Students win national marketing competition, trip to D.C.
Political theory and constitutional democracy senior Laura Kovacek had no public relations experience a few months ago. She had no practice with market campaigns or strategies.
When she saw a blurb for a scholarship that dealt with marketing at the bottom of the Honor College Student Digest, she mentioned it to her roommate, political theory and constitutional democracy senior Maria Bianchi, almost as a joke, Kovacek said.
When Kovacek and Bianchi’s presentation won them both $2,500 scholarships at the first Washington Media Scholars Case Competition, she said she was shocked. MSU’s James Madison College also was given $5,000 for scholarships.
“I’ve always been kind of interested in how people market things and the idea of targeting them with topics,” Kovacek said. “I was interested because it was a personal interest of mine and it seemed like a good way to build a skill set I didn’t have already.”
At a network reception with 65 other teams of finalists and about 250 people in the profession, Bianchi and Kovacek were announced as the winners on June 10. The top six teams were invited to go to Washington, D.C. during Media Scholars Week, where they meet individuals who work for advertising and marketing with companies such as Facebook, Google and CNN.
The competition was hosted by the Washington Media Scholars Foundation, which was founded to provide an opportunity for undergraduate students to meet executives in public affairs advertising, said Robin Roberts, president of the Washington Media Scholars Foundation.
“I think it’s important to those of us in the business to lend a hand to younger folk,” Roberts said. “Somebody helped me when I was their age and I think it’s incumbent upon us to help those coming behind us, to lend a hand where we can.”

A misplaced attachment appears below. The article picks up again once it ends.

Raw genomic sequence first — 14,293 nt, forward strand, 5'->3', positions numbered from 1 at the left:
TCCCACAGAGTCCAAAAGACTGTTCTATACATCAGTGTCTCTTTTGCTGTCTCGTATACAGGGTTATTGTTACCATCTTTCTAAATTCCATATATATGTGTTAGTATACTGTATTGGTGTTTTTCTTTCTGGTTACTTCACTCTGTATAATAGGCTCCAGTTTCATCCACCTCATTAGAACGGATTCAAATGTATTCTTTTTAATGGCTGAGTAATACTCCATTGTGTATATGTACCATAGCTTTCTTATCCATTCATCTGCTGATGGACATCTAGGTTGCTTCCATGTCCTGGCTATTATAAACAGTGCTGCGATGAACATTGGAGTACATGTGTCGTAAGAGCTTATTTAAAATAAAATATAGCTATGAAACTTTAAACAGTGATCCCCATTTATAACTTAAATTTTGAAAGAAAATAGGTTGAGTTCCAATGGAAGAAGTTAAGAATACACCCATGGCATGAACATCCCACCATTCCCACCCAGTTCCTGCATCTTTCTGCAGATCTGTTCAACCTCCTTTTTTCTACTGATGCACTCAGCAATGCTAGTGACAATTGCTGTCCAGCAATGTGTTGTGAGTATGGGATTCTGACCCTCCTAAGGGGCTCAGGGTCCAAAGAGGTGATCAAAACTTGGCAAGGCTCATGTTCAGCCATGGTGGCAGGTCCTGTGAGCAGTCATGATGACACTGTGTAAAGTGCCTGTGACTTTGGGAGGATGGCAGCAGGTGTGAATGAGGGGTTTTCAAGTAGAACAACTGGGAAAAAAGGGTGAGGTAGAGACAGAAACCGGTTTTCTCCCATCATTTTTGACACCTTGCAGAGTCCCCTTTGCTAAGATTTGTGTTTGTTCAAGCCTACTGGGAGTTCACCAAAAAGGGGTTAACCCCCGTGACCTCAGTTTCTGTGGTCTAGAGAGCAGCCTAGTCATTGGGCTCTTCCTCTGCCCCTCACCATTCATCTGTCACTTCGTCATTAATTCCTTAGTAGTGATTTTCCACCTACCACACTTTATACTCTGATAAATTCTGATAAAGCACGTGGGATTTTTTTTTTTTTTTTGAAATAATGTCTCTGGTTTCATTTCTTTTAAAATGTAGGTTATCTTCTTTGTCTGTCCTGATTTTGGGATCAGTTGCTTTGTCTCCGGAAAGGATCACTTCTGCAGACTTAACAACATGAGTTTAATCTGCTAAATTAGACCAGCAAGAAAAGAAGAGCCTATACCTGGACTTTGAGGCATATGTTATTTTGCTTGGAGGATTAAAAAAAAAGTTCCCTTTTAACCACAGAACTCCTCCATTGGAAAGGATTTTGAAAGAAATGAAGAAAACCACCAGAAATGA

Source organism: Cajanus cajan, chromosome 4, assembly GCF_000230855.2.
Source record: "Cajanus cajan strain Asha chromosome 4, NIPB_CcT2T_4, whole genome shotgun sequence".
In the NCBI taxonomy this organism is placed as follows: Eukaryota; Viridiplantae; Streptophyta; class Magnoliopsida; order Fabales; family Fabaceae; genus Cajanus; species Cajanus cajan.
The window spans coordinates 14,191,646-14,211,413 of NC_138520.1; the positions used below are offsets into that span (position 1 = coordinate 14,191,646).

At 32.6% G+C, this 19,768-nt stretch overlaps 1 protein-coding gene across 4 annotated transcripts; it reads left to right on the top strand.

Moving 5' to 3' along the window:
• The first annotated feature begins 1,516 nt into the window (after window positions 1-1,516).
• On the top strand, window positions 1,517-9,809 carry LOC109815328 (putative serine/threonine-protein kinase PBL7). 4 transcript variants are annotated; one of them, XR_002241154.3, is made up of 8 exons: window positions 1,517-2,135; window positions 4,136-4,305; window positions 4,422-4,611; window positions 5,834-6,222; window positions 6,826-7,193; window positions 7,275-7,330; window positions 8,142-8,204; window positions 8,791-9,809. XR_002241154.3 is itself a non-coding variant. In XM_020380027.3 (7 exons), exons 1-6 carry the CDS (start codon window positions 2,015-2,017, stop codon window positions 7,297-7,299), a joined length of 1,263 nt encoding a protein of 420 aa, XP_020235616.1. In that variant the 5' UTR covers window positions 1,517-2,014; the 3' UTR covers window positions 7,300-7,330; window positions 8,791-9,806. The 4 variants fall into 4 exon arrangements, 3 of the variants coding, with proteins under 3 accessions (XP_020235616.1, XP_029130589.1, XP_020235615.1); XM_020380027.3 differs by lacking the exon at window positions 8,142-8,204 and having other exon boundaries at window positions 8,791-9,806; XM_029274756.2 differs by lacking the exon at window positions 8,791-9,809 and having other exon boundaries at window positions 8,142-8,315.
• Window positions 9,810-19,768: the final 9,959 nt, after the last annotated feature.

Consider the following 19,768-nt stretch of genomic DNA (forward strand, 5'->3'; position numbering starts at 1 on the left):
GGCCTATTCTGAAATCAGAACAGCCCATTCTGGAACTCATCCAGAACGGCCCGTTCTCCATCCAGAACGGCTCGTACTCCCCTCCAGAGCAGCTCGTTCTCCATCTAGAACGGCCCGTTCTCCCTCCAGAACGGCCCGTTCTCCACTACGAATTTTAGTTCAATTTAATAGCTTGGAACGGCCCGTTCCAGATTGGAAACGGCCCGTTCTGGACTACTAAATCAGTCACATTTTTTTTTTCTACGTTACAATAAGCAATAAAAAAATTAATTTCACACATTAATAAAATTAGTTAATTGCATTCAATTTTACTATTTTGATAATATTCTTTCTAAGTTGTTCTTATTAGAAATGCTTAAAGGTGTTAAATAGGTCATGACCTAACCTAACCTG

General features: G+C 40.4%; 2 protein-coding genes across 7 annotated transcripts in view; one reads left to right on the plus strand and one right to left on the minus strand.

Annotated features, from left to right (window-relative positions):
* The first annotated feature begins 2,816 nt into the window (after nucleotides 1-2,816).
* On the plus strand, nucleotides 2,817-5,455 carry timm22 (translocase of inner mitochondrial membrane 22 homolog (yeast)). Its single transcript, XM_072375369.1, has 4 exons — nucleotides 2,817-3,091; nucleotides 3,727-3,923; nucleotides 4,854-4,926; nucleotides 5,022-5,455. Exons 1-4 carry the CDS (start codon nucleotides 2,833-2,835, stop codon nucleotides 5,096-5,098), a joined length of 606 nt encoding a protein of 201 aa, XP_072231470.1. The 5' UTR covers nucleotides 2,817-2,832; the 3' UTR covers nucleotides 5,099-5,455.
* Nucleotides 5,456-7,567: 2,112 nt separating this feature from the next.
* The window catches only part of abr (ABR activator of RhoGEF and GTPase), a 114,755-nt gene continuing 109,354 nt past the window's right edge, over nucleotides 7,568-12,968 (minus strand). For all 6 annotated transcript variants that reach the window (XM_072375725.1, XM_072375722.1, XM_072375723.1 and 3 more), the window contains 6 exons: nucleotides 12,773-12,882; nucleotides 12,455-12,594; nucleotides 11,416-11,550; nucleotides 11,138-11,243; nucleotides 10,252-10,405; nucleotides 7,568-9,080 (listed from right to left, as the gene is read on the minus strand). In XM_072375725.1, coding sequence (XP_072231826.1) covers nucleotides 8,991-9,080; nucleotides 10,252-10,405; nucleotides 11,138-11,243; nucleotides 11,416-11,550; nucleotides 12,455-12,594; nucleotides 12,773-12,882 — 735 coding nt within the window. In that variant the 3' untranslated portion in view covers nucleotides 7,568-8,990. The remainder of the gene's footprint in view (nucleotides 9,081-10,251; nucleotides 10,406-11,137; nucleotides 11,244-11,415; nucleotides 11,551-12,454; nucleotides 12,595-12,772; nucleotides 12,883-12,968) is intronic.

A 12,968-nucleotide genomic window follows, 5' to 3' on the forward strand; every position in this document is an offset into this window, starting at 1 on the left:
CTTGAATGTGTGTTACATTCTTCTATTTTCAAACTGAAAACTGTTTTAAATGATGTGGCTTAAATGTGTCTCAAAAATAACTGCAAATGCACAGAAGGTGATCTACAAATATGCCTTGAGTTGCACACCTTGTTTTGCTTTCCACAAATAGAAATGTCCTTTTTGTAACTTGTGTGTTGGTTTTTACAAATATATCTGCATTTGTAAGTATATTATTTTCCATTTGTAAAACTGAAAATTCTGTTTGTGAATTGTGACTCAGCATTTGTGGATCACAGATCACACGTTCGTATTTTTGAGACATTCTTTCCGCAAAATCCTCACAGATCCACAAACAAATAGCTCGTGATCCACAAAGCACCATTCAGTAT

The competition challenged students to create a six-month, $2.5 million campaign encouraging citizens to vote “yes” on a ballot 2 initiative. Bianchi and Kovacek planned the campaign down to the channel and time television ads would run to reach the largest percentage of their target audience.
The duo heard about the competition several weeks before the due date, and did the bulk of the work in the four days before their presentation was due, pulling a 48-hour work session at the end.
Neither girl said they expected to win the competition, but Roberts said their presentation was sensible.
“They presented their case in an convincing manner,” he said. “Their answer and approach was deemed to be very believable and very straightforward.”
The experience in Washington D.C. has effected both of the girls’ future plans.
“I learned a lot on this trip,” Bianchi said. “I don’t think I would have realized advertising strategy existed as a field in itself had I not done this.”
And Kovacek said she is no longer unexperienced when it comes to campaign strategies.
“It was eye opening,” she said. “It might not be exactly what I want to do, but I’m seeing more how it’s woven into everything I do.”